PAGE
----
.Part of what has happened as it relates to patriotism — the love, support, defense of one’s country rising to a level of loyalty — is that we have stopped teaching our history.If one doesn’t know the history of our country, then it is impossible to love the country. What would one love?Further, there is no impetus to serve. When you have no skin in the game, you have no interest in the game because you have nothing to lose.I was at a meeting of Election Judges last week and someone observed that this cross section of persons, most older, were dedicated. Most, like me, had been Election Judges for a long time.You and I are able to discuss things amicably because neither of us are thin skinned whiny ass bitches (a technical term).I always take the most interest in those I respect and with whom I do not always agree. I am not wedded to anything and can only learn from people who hold different views which often modify mine. Respect.It is 25F in ATX, so you got me on that one. Get warm. Stay warm. Happy New Year, CJ.JLMwww.themusingsofthebigredca…

    2. mikenolan99

      My wife’s dad ran the American Legion club in Adams, Minnesota (population 787) – been to one? My wedding reception was there!

      1. PhilipSugar

        Seriously, a different world. I love that world, always have, but I go to them diners and bowling alleys as well as white tie events in Philly this time of year which I also love (Men are required a hat, women white gloves). I cannot tell you the difference.

        1. mikenolan99

          Agreed – my family owned the farm country station in southern Minnesota – lots of great people working hard. Nothing like the chicken and corn feed, $2 taps and country music on the jukebox.BTW – I was just in Philly presenting at ThinkFest… next time I’m in town, let’s grab a coffee…

          1. PhilipSugar

            I need to find you in MN as well. I get to Butler Square (next to Target Field) but I hate going there in the Winter.

          2. mikenolan99

            Spring break in Minneapolis occurs in June… 🙂

          3. bsoist

            I went to Bemidji in June one time. I remember it was warm enough to canoe and wade in the lake, but it didn’t really feel like Spring Break weather to me.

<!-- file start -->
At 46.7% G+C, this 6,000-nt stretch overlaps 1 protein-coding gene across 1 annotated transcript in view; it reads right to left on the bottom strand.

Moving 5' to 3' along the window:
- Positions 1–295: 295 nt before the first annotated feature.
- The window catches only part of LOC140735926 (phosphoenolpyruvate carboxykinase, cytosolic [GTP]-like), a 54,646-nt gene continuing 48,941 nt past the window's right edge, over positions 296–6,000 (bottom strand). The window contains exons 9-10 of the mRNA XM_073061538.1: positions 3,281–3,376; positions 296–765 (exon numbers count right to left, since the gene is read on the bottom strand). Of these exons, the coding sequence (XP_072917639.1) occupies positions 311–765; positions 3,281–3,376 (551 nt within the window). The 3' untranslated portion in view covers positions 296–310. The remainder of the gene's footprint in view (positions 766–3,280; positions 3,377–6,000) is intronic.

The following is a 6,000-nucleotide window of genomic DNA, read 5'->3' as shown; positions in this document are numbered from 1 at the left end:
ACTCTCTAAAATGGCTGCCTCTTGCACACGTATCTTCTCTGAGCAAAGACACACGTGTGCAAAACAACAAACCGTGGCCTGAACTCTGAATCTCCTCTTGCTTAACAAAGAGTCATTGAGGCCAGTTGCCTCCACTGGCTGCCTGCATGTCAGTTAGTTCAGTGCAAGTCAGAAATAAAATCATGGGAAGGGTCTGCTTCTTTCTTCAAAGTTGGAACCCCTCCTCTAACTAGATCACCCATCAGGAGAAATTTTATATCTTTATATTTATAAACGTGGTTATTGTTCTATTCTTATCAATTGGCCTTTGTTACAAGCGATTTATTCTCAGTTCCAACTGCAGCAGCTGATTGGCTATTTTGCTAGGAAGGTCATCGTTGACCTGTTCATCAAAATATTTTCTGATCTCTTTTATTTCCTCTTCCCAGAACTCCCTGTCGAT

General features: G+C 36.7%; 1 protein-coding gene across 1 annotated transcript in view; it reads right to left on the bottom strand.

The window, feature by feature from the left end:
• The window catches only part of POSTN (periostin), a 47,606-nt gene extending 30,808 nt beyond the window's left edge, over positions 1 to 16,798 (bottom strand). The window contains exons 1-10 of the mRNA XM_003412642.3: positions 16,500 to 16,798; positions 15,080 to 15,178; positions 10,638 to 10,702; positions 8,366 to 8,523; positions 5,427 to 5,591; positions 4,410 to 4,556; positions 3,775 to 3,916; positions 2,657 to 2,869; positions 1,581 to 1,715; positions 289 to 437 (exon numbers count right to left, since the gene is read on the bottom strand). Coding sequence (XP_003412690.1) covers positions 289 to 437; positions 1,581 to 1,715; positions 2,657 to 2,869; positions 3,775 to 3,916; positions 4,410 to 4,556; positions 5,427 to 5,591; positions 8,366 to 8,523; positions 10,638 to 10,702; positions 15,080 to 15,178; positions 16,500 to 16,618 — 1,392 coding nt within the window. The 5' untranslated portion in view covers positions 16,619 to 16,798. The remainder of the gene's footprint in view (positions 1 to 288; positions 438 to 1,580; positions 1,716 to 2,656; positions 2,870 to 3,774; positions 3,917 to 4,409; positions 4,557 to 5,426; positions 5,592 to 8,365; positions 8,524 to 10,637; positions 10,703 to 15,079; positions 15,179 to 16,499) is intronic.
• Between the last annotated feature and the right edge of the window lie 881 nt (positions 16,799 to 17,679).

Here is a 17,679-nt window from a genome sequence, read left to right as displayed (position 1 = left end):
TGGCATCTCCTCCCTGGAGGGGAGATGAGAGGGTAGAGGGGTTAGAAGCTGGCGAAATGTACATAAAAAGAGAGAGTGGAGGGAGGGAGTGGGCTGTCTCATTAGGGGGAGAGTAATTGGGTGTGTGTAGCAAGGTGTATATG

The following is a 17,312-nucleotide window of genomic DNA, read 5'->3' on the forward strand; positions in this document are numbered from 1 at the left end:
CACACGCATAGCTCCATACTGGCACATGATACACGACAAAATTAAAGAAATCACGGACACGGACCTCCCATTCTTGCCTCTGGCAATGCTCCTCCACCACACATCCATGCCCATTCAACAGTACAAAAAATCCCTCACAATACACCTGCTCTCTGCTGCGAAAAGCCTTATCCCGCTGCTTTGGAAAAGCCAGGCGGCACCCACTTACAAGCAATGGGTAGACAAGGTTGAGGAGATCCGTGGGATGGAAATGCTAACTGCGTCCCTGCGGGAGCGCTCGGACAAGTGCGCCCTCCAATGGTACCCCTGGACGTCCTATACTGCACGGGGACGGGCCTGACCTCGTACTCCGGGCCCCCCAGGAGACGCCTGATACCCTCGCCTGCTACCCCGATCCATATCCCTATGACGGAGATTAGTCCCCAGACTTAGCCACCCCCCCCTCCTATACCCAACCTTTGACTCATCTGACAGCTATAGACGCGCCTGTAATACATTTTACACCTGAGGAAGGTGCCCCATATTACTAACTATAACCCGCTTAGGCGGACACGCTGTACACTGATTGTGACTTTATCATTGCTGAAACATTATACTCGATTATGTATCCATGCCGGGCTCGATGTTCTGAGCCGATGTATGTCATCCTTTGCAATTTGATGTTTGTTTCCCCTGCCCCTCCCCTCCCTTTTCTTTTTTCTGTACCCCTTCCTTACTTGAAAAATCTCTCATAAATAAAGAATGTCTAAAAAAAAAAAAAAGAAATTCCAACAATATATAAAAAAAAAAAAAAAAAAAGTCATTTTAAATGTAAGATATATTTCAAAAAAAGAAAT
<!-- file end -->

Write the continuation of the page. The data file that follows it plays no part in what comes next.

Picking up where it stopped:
4. mikenolan99

            The coldest winter I can remember is a memorial day weekend in Bemidji… (Not my line)

          5. pointsnfigures

            When the black flies come out…..

    3. fredwilson

      i get that they love him. i get why they hate us. but that doesn’t make him a good person.

      1. PhilipSugar

        I am not arguing that point one bit. Not one bit.But what I am saying is that we (hate saying that) need to reach out and understand their views and then you don’t get a Trump.

        1. fredwilson

          i agree with that. this community has changed my views on guns, health care, and a host of other things. it would be great if the people who helped me understand those things learned a thing or two here as well

          1. PhilipSugar

            Well I hope (and think) I have.

        2. cavepainting

          Trump voters are just like any of us wanting a better quality of life and their government to be more effective and less wasteful. But Trump is not looking out for them (check out the tax bill for God’s sake).If people vote in large enough numbers, the elected candidates will more accurately reflect the society that they represent.For all those who want to fight Trump, their time, money, and effort is better spent in getting people to understand the value of their vote and exercise it without fail. There can be no greater cause with profound societal consequences.